Pleas for government action grow louder as Covid absence soars

Written by: Pete Henshaw | Published:
Image: Adobe Stock

Remember what happened a year ago? There is a palpable sense of déjà vu as teachers and school leaders issue increasing desperate pleas for government action to mitigate the spread of Covid-19 among children and young people.

The latest attendance figures – for October 21, just before the half-term break – show that 248,000 children (3.2 per cent) were absent from school in England for Covid-related reasons – up from 209,000 (2.6 per cent) a fortnight previously.

This includes 87,000 pupils with a suspected case (up from 81,000) and 127,000 pupils with a confirmed case (up from 111,000).

Staff absence also continues to rise, with 2.1 per cent of teachers and school leaders and 1.8 per cent of support staff off work for Covid reasons on October 21.

It comes after UK data from the Office for National Statistics shows that in the week ending October 22, 4.1 per cent of primary-age pupils and 9.1 per cent of secondary-age pupils had tested positive for Covid – notably higher than for any other age category (ONS, 2021).

Teaching and leadership unions are united in their calls this week for the government to act. Echoing previous pleas, they have once again called for close contact isolation rules to be changed, more urgency on improving ventilation in schools, a faster roll-out of Co2 monitors, and masks at secondary level.

The National Education Union (NEU) in particular said that failure to act “risks repeating the errors made in November last year” when government hesitation led to spikes in Covid infection throughout December and January.

The NEU’s joint general secretary Dr Mary Bousted said: “As we enter the winter months, government in England must adopt measures currently in place in Scotland on improved vaccination rates for the over-12s; masks in secondary schools; investments in ventilation; isolation of close contacts and increased lateral flow testing testing.

“Failure to act risks repeating the errors the government made in November last year, which resulted in the virus spreading uncontrolled through schools and the wider population, culminating in the preventable disasters of December and January.”

The latest DfE data shows that attendance is down in both primary and secondary schools. Nationally, primary school attendance was running at 90.6 per cent before half-term and for secondary schools it was down to 85.7 per cent.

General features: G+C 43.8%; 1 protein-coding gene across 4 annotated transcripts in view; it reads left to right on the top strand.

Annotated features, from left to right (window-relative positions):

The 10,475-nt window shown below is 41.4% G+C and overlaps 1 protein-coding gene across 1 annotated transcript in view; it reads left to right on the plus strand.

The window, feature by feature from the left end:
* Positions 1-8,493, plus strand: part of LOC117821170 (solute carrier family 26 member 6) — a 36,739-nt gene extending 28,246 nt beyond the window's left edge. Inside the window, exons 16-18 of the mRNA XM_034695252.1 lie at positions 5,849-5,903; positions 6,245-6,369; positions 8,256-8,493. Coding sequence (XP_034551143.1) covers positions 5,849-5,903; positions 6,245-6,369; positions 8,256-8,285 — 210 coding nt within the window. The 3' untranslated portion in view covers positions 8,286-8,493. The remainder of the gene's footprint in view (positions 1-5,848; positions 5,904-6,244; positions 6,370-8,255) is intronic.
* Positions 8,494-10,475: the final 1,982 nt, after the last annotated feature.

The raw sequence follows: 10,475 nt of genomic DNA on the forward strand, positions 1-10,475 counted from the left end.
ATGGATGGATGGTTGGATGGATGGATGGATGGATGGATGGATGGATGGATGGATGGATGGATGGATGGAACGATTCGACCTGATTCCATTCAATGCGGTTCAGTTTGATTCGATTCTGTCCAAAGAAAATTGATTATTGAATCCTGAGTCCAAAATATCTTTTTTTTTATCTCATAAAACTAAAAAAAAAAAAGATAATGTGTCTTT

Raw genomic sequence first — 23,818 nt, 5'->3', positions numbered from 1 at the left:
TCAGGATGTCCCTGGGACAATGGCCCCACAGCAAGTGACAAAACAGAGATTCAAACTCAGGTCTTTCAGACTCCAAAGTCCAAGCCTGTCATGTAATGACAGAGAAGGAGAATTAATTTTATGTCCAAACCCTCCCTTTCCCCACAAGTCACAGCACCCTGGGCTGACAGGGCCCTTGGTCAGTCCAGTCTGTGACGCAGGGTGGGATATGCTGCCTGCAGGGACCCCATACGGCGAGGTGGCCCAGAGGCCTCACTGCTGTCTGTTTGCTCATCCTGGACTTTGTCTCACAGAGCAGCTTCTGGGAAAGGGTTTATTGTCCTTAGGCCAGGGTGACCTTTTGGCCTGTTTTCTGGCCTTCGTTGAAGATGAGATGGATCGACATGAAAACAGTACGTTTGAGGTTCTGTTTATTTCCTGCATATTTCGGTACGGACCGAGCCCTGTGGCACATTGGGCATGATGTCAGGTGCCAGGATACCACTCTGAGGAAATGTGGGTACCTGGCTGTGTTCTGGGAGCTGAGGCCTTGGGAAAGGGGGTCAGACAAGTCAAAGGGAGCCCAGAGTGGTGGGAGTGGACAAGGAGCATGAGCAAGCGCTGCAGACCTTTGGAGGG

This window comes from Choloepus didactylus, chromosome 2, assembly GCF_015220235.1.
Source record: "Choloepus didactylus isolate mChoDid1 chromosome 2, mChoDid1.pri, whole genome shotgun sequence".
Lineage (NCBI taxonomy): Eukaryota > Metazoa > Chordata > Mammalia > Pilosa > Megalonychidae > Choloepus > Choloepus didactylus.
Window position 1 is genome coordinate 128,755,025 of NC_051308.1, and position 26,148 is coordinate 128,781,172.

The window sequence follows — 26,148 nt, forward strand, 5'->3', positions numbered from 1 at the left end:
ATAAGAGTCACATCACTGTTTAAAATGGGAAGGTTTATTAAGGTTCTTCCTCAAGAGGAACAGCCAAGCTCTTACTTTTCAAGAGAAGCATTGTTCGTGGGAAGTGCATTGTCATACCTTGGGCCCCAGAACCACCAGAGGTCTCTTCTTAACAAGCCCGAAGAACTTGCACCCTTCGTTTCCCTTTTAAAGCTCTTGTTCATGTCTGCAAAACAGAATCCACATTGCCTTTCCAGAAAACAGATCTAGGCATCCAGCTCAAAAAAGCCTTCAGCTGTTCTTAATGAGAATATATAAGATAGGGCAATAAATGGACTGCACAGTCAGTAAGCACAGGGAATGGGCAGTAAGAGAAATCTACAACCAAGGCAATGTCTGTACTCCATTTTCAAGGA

The National Association of Head Teachers called in particular for changes to the guidance that allows siblings of those who have tested positive to continue to attend school.

General secretary Paul Whiteman also called for the re-opening of the workforce fund to support schools with staffing shortages.

He said: “These figures show just how bad things got at the end of last term, with both pupil and staff absence at their highest levels so far this year. As we enter the second half of the autumn term, school leaders are worried that unless the government does more, disruption is likely to continue for the foreseeable future.

“A particular concern for school leaders is the on-going impact of staff absence linked to Covid. We know that schools are finding it increasingly hard to cover staff absence and in many cases they simply cannot afford the cost of so many supply teachers. At the very least the government needs to re-establish the workforce fund that it abandoned last autumn. Without this crucial support there is a real risk that schools will struggle to keep all classes open as we move into the winter months.

“We also continue to call on government to look again at its Covid guidance for schools – our members want to see changes made to close contact isolation rules so that siblings of those who have tested positive for Covid don’t continue to go into school until they have received a negative PCR test.”

And Geoff Barton, general secretary of the Association of School and College Leaders, said that pupil and staff absence was “wreaking havoc in many schools”.

He continued: “They have to juggle online and in-person learning for different groups of pupils at different times with fewer staff. It is an impossible situation.

“We hope that the half-term break will have helped to reduce transmission of the virus and reduce disruption but even if this is the case it is likely to be only temporary. The government must do more to roll-out the vaccination programme for 12 to 15-year-olds, encourage home-testing among eligible pupils, and provide funding for air ventilation systems in schools and colleges.

“We have said this repeatedly and there has been some signs of improvement in the first two of these measures, but it is frustrating how sluggish the government has been in taking action.”

  • DfE: Week 44: Attendance in education and early years settings during the coronavirus pandemic, November 2, 2021: https://bit.ly/35DM7Aw
  • ONS: Coronavirus (Covid-19) Infection Survey, UK, October 29, 2021: https://bit.ly/3EVBQPh


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